The premise of every behind-the-scenes show is Here’s what it’s like onstage, and this is what it’s like backstage. The premise of unREAL is This whole damn thing is a stage, and the lines between who you are and who you look like are perpetually shifting, and liable to reverse at any moment.
unREAL’s dominant narrative engine is the glorious, contradictory fact that its actual backstage must remain completely hidden, even as its backstage producers and cameramen are onstage and fiddling with the narrative at every possible moment.
This Gordian knot of televisual production fuels nearly every scene of unREAL. The primary backstory of its protagonist, producer Rachel Goldberg (Shiri Appleby), is that she became unhinged and destroyed the end of last season’s finale, storming onto the set to inform the soon-to-be-runner-up that the suitor was about to dump her.
Rachel is invited back because the fiasco produced enormous ratings, although her presence on the set was completely edited out. Rachel’s genius, in fact, is her ability to insert herself into the nascent contestant’s insecurities and fears, creating drama where none was before.
But the porous, inescapable, all-assimilating nature of Everlasting goes beyond Rachel. The contestant’s “private” bedrooms are filmed, the suitor uses the show for his own personal agendas, and even the physical space is a swiftly changing border. The producers compete to see who can spur contestants into dramatics, with cash bonuses for ambulances, cat fights, and kissing. The mansion is the show’s ostensible set, but when a contestant’s father dies, she goes sprinting off the property — exeunt, pursued by producer and cameraman.
Aaron Sorkin’s The Newsroom (2012–14) is set behind the scenes of a news show, but its revelations about the process of making the news are, at best, mildly novel. The current most popular aesthetic of a news show, after all, is to set its onscreen talent in front of its newsroom, so we can see all of its busy reporters bustling around in the background.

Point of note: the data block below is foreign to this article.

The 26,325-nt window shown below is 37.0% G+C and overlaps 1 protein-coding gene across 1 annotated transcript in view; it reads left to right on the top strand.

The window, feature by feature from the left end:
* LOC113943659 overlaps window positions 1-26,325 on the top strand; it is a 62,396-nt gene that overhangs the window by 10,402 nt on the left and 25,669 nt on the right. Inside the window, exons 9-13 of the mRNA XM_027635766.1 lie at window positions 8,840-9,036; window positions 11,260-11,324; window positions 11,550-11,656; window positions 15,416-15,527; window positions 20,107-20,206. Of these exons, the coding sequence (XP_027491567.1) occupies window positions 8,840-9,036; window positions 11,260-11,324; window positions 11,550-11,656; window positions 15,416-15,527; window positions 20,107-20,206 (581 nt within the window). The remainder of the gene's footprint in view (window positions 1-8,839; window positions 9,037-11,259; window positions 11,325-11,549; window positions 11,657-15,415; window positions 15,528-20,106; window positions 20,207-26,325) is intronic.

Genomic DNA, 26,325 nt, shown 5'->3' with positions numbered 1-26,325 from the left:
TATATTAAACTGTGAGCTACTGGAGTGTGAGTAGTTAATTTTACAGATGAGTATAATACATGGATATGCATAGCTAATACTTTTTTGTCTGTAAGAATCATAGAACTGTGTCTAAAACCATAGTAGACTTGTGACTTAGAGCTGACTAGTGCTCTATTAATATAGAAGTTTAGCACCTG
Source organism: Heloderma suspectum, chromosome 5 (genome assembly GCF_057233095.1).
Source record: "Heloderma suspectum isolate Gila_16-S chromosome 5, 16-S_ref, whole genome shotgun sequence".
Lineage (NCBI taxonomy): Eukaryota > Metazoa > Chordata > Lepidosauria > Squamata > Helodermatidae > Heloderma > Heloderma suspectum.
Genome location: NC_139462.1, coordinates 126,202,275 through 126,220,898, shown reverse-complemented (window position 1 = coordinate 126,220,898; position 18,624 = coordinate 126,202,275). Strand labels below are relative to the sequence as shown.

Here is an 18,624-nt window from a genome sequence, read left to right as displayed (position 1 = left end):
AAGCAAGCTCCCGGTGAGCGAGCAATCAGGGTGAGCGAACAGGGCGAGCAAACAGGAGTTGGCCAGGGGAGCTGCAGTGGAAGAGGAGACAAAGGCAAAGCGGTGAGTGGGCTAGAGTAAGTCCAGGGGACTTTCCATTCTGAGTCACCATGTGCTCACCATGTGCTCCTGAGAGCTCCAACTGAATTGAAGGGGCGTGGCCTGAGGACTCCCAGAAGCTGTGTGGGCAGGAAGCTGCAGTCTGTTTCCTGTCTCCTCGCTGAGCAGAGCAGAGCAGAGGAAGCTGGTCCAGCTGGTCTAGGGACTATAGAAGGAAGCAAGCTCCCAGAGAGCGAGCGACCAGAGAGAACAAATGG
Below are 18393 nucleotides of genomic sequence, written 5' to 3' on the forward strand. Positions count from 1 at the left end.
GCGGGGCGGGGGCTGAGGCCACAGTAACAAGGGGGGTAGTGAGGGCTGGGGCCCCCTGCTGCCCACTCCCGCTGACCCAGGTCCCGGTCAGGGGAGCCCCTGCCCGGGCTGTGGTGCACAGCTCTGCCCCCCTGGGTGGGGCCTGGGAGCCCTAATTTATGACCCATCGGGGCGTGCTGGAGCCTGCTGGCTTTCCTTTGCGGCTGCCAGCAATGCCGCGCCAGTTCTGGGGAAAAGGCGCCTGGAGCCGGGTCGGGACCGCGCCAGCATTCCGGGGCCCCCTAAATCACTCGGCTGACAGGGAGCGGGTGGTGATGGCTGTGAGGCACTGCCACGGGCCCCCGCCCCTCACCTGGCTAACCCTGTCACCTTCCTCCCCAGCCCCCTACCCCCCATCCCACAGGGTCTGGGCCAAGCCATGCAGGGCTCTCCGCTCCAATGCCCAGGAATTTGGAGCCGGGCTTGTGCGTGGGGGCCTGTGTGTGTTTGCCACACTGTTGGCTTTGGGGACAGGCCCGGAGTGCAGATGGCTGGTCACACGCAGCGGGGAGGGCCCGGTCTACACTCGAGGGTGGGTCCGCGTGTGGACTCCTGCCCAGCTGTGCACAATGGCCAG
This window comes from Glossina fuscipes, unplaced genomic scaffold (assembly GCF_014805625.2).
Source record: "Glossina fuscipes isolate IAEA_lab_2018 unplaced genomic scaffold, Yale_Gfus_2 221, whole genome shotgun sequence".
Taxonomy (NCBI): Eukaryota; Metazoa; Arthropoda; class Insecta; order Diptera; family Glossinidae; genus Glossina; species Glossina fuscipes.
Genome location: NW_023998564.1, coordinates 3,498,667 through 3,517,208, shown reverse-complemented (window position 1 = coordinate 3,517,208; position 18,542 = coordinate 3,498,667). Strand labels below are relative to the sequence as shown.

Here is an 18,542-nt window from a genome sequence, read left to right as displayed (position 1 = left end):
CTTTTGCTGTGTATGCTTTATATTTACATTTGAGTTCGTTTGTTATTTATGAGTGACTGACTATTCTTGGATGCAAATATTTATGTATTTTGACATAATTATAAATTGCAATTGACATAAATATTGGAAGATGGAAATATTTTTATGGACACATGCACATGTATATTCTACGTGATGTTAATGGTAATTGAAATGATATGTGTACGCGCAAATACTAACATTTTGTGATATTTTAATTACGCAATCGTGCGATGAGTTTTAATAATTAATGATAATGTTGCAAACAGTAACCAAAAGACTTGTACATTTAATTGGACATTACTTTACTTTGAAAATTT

It’s an unfair comparison because their projects are not at all the same, but 30 Rock (2006–13) is similarly lacking in surprises about the backstage process of a variety show (i.e., wacky people onstage are also wacky offstage). The same can be said for NBC’s crash-and-burn behind the scenes of a musical show, Smash (2012–13): theatrical people onstage are also theatrical offstage.
The unbelievable, and truly impressive thing (thus far) about unREAL is that however far from the mark it may be in its representation of what it’s like to make a reality show, it is impossible to turn back to The Bachelor/ette and fail to see it through unREAL’s lens.
For instance, when pretentious, male model Ian (a rare African American Bachelorette contestant) raged about how absurd it is that the bachelorette was not immediately in love with him, it was impossible not to wonder how a producer managed to prod him to such repugnance. As well, when a contestant choppily opined about his growing feelings for the bachelorette, you could immediately see the executive producer watching a much longer, meandering piece of footage and muttering, “We can use some of that.”
For however revolutionary that last shot of The Hills may have been, it was essentially still a joke about reality shows. It was a confirmation, but not a tell-all. unREAL picks up on the promise of that admission and runs with it — runs barefooted down the recently-hosed-down driveway, its high-heels clutched in its hands, a golf cart carrying a cameraman and a production assistant trundling swiftly behind.